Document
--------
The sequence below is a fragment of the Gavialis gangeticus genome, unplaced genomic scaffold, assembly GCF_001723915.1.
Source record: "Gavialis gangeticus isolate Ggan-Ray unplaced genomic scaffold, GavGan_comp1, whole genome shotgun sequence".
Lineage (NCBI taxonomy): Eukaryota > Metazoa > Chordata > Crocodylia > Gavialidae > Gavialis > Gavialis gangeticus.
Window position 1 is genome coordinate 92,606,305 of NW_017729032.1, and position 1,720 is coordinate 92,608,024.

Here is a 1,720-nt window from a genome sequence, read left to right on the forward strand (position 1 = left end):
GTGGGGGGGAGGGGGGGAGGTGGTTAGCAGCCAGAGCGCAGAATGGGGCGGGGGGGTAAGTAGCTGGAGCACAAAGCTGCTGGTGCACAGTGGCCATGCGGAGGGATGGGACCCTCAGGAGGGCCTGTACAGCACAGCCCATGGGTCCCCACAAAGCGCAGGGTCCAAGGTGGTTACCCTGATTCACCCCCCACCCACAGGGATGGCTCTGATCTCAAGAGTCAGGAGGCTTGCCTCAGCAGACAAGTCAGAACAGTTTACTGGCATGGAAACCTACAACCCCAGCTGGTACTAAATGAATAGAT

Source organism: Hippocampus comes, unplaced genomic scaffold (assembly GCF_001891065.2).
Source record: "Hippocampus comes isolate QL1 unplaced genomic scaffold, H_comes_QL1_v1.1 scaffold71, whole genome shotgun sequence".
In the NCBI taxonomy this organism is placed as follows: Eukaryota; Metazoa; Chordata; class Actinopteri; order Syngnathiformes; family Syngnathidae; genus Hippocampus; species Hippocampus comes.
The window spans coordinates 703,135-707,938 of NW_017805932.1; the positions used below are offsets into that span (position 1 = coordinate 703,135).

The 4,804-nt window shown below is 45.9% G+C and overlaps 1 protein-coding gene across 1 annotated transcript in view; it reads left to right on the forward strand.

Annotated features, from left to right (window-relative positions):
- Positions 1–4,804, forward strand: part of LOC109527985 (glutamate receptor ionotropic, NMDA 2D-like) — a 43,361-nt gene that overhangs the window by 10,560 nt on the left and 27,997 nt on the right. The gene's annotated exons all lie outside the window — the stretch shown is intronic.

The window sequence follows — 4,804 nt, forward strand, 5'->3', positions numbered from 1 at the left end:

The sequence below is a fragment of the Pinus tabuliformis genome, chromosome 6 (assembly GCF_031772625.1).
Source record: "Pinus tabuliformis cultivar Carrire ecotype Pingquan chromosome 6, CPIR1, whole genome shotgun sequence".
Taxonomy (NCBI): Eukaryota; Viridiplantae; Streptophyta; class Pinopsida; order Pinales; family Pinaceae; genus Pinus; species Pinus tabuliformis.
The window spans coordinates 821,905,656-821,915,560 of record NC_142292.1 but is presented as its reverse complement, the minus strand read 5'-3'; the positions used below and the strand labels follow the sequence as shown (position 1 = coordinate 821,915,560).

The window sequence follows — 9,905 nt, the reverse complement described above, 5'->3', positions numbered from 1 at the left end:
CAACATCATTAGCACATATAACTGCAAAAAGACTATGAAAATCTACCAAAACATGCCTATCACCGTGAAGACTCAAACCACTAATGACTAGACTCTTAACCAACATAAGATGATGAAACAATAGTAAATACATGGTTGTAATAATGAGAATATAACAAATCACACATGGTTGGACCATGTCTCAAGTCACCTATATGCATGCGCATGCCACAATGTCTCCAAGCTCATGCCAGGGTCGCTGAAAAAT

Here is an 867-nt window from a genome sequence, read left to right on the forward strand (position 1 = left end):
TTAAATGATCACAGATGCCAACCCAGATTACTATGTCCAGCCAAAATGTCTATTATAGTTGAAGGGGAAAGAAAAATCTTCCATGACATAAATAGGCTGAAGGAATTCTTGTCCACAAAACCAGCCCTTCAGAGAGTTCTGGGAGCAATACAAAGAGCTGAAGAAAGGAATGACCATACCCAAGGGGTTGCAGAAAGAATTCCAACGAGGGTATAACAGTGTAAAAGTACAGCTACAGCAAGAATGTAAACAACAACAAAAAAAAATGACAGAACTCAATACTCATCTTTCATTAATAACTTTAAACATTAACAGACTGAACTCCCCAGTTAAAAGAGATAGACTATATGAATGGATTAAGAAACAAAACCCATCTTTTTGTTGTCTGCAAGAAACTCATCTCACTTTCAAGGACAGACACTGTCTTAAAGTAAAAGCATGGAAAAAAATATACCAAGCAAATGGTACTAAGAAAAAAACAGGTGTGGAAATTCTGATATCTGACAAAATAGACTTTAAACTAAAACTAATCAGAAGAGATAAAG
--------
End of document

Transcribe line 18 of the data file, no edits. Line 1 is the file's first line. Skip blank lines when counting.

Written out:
The window spans coordinates 821,905,656-821,915,560 of record NC_142292.1 but is presented as its reverse complement, the minus strand read 5'-3'; the positions used below and the strand labels follow the sequence as shown (position 1 = coordinate 821,915,560).